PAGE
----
Kimmitt Genealogical Research

05 July 2010

Atwood Mott and His Mysterious Female Relatives

It seems fitting on this Fourth of July weekend to discuss the family of one of my own Revolutionary War ancestors, Atwood Mott. Atwood, it seems, was surrounded by women of unknown origin: both his mother and his wife are shrouded in mystery.

I was first introduced to Atwood in the context of a Mayflower line. In 1979, my mother and Aunt Abbie were accepted into the Mayflower Society on a line back to Stephen Hopkins through Atwood's mother Deborah Atwood. By 1998, when I tried to join the Mayflower Society on that line, it was rejected––precisely because of Deborah Atwood! I won't dwell on Deborah here except to say that that I know she's not going to be easy to find.

I haven't delved into thorough search on Atwood yet. I have two other proven Mayflower lines, so it has never seemed too critical. Plus, I know that these are not going to be simple to solve, and because I've been so preoccupied with clients, family and other ancestors, he remains on my "Requires Further Research" list. He was born 18 September 1736, in Scituate, Massachusetts, son of Ebenezer Mott Jr. and Deborah Atwood, according to the published Vital Records of Scituate (1:262). His marriage to Mrs. Hannah Whood on 23 July 1758 also is listed (2:211).

And Samuel Deane, in his History of Scituate, says only this about him:  "Lieutenant Atwood Mott, a worthy man (the father of the wives of Nehemiah Merritt, Nathaniel Vinal and Laban Rose), was also son of Ebenezer, Jr. He married Hannah Hood 1758. Hannah (widow of Laban Rose) was wife of Gamaliel Merritt, 1782."

How's that for a confusing treatment? I find it odd that for a man described only in terms of his daughters' husbands, the other two women in his life are so hard to pin down. You'd never know it from the above paragraph, but the Hannah in the last sentence is his daughter, not his wife. Of his three daughters, two were married twice, both to Merritt men, not brothers. The other sister was my ancestor.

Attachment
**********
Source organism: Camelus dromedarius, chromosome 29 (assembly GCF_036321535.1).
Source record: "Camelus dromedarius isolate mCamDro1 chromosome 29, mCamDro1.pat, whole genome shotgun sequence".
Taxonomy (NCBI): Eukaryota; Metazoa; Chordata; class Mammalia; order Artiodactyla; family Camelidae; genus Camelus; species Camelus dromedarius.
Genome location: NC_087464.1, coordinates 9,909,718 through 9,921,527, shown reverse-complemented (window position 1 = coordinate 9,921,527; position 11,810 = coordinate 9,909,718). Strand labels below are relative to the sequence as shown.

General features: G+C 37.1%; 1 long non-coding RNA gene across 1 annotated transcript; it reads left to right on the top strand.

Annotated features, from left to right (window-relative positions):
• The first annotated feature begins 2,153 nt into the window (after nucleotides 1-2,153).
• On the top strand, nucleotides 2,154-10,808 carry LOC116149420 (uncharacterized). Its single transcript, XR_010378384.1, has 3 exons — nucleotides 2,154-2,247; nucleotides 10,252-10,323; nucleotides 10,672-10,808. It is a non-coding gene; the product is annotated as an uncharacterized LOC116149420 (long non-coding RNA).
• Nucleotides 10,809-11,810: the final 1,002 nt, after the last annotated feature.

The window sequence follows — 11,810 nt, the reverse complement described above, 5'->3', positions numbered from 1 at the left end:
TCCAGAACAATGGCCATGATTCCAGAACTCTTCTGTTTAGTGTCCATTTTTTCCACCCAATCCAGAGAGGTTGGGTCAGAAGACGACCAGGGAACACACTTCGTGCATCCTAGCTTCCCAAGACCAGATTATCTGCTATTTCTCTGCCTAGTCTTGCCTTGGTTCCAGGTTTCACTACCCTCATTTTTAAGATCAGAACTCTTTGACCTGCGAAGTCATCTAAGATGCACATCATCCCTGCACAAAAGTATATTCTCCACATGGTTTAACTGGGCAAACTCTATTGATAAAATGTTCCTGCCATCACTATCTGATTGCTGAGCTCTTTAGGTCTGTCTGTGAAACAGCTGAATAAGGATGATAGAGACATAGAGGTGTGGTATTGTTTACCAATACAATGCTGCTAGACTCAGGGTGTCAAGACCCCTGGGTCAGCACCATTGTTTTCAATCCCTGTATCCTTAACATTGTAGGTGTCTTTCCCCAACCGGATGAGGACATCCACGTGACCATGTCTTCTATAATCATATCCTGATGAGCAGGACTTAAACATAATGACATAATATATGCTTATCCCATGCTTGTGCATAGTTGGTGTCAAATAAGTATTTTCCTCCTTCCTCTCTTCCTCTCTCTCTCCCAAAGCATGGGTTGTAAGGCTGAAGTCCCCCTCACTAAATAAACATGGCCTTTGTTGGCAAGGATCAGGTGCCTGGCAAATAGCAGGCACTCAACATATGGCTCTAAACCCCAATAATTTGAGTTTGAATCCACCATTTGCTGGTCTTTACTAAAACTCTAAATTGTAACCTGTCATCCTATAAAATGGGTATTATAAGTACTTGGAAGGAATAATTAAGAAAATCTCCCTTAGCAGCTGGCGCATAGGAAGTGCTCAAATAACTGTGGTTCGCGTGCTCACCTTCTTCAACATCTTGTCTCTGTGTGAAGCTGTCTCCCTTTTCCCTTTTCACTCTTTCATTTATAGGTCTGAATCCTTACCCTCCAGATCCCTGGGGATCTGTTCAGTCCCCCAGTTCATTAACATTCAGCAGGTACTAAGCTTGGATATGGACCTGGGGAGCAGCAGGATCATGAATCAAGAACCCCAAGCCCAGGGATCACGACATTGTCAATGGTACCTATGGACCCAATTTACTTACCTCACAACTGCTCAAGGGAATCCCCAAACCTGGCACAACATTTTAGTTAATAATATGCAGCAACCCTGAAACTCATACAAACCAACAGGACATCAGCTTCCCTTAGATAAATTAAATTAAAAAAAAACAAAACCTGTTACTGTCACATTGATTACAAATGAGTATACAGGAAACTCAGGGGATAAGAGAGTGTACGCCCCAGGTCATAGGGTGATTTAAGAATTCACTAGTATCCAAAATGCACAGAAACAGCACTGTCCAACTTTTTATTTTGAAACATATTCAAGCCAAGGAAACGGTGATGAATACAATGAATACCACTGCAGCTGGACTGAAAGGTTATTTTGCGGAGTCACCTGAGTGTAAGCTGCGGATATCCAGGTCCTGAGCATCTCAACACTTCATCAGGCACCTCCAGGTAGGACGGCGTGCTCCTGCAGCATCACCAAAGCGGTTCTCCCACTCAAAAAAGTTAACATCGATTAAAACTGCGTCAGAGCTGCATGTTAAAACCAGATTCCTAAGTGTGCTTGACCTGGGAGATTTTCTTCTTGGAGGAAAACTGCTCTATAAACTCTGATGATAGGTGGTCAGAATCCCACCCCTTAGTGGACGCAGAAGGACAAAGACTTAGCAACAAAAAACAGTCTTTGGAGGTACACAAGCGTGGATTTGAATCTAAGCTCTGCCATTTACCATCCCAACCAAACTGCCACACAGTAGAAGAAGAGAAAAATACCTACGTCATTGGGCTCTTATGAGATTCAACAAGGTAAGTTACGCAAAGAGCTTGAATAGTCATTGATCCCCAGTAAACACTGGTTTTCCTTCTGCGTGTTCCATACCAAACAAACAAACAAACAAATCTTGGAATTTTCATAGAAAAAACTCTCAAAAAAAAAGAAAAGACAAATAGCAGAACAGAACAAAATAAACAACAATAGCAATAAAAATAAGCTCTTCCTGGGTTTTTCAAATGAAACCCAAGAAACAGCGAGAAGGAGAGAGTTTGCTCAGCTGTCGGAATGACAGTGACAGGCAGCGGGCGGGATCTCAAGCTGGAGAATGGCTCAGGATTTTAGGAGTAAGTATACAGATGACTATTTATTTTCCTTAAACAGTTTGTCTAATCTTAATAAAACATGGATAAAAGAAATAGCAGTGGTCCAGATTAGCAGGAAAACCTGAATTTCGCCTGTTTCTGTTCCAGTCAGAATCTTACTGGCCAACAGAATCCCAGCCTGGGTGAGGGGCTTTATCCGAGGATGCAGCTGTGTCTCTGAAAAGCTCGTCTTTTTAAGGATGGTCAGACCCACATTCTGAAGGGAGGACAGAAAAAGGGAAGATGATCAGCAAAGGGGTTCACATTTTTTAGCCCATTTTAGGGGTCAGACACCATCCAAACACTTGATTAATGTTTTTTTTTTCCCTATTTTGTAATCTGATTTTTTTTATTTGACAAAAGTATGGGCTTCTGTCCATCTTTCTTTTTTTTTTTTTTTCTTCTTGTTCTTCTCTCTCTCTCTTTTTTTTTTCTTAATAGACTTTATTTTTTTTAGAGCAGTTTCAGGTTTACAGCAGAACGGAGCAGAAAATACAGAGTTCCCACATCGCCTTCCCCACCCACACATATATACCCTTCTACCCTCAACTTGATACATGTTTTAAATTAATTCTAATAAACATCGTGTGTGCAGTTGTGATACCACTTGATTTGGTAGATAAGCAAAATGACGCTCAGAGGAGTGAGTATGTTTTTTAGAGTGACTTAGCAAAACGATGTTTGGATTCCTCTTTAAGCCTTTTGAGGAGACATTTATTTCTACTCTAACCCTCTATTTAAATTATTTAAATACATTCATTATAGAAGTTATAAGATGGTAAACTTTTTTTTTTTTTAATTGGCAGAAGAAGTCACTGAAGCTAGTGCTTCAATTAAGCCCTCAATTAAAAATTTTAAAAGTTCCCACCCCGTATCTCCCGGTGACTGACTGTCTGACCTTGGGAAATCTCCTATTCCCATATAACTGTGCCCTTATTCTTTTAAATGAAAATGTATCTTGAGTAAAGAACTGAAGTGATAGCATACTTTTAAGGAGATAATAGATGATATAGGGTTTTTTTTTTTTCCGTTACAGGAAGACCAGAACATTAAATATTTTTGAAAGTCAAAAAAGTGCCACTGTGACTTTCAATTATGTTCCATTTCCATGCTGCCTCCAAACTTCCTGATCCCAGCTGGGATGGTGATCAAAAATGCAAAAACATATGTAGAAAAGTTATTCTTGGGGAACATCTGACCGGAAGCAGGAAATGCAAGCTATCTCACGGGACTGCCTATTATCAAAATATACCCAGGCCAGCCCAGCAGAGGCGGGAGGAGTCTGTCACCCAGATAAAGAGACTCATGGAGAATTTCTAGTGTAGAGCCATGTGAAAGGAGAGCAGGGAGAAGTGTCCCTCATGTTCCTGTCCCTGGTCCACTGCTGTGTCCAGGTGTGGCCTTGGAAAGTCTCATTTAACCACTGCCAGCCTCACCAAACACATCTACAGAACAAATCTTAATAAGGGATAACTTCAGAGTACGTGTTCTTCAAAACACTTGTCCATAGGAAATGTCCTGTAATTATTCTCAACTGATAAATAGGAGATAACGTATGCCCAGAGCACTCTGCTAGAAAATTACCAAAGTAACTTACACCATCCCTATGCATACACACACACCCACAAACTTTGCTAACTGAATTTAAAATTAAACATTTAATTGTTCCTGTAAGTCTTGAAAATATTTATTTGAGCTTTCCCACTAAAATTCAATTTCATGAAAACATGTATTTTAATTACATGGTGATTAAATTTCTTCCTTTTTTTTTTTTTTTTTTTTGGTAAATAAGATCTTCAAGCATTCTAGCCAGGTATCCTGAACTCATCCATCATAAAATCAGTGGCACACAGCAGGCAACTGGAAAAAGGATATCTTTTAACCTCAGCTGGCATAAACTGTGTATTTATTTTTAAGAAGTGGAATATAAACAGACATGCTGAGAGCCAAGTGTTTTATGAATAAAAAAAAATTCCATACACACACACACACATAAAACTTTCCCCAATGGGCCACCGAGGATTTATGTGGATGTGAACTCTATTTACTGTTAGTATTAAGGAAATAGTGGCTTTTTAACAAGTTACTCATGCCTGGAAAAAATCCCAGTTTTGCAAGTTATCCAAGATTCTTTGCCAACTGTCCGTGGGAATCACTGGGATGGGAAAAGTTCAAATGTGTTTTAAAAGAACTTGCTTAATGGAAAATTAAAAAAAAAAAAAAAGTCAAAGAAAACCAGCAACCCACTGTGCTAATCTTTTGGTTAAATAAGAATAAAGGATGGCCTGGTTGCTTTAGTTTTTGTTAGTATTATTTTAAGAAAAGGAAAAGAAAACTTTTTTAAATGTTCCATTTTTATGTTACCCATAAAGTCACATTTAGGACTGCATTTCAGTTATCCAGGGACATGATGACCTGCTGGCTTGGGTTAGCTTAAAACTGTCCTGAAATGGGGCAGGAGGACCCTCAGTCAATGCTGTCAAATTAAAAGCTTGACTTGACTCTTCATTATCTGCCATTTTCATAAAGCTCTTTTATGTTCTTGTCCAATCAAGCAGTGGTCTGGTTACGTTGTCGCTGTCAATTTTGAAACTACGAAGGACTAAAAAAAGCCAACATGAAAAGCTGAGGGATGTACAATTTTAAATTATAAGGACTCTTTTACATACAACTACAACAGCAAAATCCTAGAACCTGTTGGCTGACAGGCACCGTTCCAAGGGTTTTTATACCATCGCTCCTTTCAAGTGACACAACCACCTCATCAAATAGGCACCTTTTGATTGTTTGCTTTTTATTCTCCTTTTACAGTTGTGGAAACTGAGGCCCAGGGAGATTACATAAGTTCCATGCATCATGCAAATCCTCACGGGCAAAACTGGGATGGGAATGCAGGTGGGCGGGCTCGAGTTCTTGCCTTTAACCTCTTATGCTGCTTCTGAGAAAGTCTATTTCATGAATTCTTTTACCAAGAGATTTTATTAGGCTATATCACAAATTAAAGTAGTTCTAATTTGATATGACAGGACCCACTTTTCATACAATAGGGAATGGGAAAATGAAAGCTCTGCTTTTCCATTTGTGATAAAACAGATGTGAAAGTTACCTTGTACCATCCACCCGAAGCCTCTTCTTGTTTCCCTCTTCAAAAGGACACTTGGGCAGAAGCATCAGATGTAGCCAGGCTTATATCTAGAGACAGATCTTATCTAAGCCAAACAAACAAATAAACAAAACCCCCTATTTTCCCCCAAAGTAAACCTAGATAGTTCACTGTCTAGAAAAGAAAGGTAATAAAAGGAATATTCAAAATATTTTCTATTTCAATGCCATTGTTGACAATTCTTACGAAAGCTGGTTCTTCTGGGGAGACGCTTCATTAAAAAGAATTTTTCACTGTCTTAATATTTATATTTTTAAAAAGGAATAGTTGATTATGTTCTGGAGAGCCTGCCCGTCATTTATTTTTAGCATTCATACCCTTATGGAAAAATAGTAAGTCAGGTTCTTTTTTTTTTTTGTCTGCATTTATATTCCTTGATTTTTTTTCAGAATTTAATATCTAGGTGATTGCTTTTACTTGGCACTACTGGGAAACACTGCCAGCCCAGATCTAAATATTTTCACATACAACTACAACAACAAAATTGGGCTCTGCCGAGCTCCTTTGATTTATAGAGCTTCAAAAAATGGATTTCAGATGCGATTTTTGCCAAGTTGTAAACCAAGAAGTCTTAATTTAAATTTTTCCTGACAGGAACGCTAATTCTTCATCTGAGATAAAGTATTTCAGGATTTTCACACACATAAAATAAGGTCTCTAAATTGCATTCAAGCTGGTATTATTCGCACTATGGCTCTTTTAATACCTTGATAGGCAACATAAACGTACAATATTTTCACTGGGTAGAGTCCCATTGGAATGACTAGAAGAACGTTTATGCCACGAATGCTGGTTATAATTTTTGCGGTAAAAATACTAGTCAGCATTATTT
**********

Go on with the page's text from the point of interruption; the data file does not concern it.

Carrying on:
Anyway, for a "worthy" man, he doesn't get much space in the history books. He is, however, mentioned in Mass. Soldiers and Sailors of the Revolution (11:168):

"Mott, Atwood, Scituate, Corporal, Capt. Samuel Stockbridge's co. of Minutemen, Col. Bailey's regt., which marched on the alarm of April 19, 1775; service, 21 days; also, Lieutenant, Capt. Samuel Stockbridge's co., Gen. John Thomas's regt.; list of officers who were commissioned May 19, 1775; also, Lieutenant, same co. and regt.; muster roll dated Aug. 1, 1775; engaged May 10, 1775; service, 2 mos., 3 weeks, 6 days; also, company return dated Oct. 7, 1775; also, Capt. Seth Stowers's co., Col. J. Robinson's regt.; engaged June 27, 1777; service, 6 mos. 3 days, at Rhode Island."

Apart from his military service, the only other information I have in my notes is that he was admitted to full Communion in the First Church of Scituate on 4 February 1770 (Mayflower Descendant 10-11:208).

Nothing on his mother, not much on him, so my first step will be to get a look at some land and probate records. These will hopefully also provide some information on his wife, Mrs. Hannah Whood. WHOOD? What kind of name is that? The vital records say it could also be Wood or Woods, and somewhere else I saw Hood suggested. Still, nothing comes up in Scituate. She's a mystery, plain and simple. From the Mrs. we can deduce that she is a widow of a man named Whood. My mother always thought that maybe she was Native American. That is probably because the only time the name, spelled as Whood, is found, it belongs to some "Indians" around Plymouth. The name has also appeared in Middleborough and in Shapleigh, Maine.

I don't even dare to guess at anything, though, and I think it would be jumping the gun to make any kind of research plan before even seeing land and probate records. This is the kind of project that will require writing up as I go along, and I'll have to suffer a lull in clients before I attack it, but whenever that happens, I will enjoy it, I'm sure!


Thomas said...

Have you found anything new about Hannah Whood? I'm very curious, as I'm doing my mother's genealogy, and she descends from Atwood and Hannah...

Polly F. Kimmitt said...

Hi Thomas. No, but I haven't looked, either! One of these days... I'm just dying to know.

Anonymous said...

Researching the same. Just a theory to chase; wondering if Whood is a transcription error and the name is Atwood, hence Atwood Mott married a cousin. Barnstable county records where the Atwood's roamed are spotty, which doesn't make it easy.

Polly F. Kimmitt said...

Anonymous, that did occur to me that it could be Atwood, also! One of these days... The Mrs. could also indicate she was of a certain social status. The inventory of Atwood's estate shows he was not poor, so could be. I had searched on the surname and spelling Whood and found some Native Americans. Got all excited but can't prove anything. Would like to find some mitochondrial DNA descendants!